For a vast number of people in India, explaining their relationship with their religion can be a difficult exercise. Outsiders find it hard to understand how Indians can ‘celebrate’ their faiths so openly and yet so privately. For us, religion is not strait-jacketed in the either-or of a matter of personal faith and that of a communal glue. It is both. The best time to showcase this synthesis is during the festival season that is now upon us.
Navaratri, the nine nights of ‘adoring’ the three manifestations of the supreme Goddess — Durga, Lakshmi and Saraswati — is a perfect alchemy of worship and festivities. With Durga Puja unfolding this week, there will be another festival that obliterates the divide between the singularly religious and the openly communal. In fact, the pujas — that short form to signify the few days that are protected from ordinariness — need not appeal only to the religious or the Hindu alone; it is a period that is a smorgasbord of holiness, the carnivalesque as well as a period in which disbelief is temporarily suspended.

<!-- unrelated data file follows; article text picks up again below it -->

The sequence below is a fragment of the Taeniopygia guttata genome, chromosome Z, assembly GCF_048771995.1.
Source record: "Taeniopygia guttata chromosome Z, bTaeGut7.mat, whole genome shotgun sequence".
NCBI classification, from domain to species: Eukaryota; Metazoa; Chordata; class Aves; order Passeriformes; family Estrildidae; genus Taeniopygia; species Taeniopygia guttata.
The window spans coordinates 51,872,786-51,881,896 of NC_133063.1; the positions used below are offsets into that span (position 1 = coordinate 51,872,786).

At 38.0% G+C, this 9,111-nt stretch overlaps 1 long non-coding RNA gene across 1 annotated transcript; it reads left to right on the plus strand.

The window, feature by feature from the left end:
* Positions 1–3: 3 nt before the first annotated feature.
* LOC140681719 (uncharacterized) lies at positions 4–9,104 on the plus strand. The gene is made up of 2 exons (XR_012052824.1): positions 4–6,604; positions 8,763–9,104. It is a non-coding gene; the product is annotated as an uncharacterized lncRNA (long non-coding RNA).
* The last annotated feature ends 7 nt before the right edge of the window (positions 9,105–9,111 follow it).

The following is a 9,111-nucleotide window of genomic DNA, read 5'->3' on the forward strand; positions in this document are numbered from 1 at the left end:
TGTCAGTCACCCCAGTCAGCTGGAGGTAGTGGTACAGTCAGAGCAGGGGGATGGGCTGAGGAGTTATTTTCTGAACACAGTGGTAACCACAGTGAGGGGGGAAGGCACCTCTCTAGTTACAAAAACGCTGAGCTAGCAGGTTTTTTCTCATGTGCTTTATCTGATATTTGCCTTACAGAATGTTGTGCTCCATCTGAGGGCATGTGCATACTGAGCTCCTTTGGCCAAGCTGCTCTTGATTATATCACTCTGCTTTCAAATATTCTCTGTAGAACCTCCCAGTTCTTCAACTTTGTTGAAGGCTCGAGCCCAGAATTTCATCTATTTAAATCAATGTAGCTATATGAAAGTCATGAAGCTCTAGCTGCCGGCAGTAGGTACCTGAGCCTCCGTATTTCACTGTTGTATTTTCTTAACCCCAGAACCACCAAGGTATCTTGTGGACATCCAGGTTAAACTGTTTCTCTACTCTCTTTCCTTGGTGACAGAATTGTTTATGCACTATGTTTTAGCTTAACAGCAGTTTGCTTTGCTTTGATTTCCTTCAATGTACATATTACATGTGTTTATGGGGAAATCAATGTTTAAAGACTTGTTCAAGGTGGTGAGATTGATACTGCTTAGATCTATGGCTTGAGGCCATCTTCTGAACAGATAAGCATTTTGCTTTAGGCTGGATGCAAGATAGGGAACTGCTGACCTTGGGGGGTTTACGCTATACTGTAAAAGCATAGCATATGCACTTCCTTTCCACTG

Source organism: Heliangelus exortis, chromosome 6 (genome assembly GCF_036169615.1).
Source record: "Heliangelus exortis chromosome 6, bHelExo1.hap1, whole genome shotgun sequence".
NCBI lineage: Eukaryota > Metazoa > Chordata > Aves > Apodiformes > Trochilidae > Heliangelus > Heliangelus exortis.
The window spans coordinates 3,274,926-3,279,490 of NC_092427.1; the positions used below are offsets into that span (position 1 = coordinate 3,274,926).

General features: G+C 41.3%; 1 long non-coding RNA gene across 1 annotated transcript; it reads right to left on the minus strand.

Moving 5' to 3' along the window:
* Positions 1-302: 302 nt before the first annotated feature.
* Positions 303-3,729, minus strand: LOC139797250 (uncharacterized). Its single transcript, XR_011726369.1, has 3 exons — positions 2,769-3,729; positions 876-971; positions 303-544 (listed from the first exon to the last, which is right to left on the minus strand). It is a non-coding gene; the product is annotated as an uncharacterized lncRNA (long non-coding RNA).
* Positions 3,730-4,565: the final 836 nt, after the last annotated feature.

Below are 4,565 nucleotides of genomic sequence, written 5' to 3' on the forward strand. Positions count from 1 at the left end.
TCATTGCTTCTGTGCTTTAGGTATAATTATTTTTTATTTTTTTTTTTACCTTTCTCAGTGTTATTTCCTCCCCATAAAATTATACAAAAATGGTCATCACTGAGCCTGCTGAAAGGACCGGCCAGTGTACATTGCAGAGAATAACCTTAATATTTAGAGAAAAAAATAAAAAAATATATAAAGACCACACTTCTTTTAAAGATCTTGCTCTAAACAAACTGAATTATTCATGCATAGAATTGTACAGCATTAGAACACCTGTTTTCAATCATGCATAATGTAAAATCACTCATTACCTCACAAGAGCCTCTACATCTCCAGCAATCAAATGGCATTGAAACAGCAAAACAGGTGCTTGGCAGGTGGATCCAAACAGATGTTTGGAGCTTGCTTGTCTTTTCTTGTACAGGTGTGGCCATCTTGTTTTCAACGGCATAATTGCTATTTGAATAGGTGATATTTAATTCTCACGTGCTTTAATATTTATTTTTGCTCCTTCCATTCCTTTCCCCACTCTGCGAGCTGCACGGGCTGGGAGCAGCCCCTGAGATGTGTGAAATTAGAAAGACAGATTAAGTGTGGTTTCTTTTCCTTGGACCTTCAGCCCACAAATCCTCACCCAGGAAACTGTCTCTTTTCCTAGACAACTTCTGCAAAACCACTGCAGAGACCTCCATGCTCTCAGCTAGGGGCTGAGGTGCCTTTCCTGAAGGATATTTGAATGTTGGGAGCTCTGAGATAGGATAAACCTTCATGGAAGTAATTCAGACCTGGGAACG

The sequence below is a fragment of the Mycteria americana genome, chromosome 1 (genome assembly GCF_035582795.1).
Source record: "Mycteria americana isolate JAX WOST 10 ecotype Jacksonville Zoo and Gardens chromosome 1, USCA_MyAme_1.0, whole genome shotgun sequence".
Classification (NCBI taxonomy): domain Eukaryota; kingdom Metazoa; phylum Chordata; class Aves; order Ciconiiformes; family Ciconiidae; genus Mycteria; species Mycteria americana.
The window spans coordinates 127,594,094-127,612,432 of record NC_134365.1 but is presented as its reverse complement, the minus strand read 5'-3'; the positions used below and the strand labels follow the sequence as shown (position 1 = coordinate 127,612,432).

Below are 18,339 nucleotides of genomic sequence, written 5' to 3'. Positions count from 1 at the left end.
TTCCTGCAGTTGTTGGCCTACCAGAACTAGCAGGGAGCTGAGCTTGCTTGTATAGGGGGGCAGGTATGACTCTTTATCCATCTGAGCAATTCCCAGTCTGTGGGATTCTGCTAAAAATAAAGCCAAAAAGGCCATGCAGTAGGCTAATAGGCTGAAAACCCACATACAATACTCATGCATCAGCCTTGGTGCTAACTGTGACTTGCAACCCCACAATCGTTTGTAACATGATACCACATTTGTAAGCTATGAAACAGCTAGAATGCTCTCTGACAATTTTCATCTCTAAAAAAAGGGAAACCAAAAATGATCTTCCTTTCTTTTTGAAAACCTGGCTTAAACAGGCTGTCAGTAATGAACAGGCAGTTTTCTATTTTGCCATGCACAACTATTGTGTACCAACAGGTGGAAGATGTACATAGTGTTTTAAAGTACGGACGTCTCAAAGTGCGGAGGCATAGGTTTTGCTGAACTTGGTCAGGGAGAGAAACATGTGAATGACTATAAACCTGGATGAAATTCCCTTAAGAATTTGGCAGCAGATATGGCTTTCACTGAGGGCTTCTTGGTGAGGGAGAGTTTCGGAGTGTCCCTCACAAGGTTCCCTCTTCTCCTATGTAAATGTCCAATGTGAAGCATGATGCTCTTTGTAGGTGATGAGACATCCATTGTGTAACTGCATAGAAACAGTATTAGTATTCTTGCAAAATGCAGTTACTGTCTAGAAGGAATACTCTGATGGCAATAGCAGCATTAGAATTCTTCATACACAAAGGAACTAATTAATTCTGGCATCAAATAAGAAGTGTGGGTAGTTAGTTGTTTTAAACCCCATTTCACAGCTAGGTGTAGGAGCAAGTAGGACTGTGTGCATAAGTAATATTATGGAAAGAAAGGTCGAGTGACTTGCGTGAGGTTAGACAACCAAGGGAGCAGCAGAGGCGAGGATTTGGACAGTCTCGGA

It is human nature — the human condition — to celebrate life even as we are buttressed by forces challenging life. That is what the festival season underlines. Last year, 59 people were killed in terrorist explosions in Delhi while the rest of us prepared to celebrate Diwali the next day. It is not apathy that makes us continue to embrace religious festivals in the face of such gloom, but the will to live and engage with life. Essentially, that is what all religions and religious festivals are.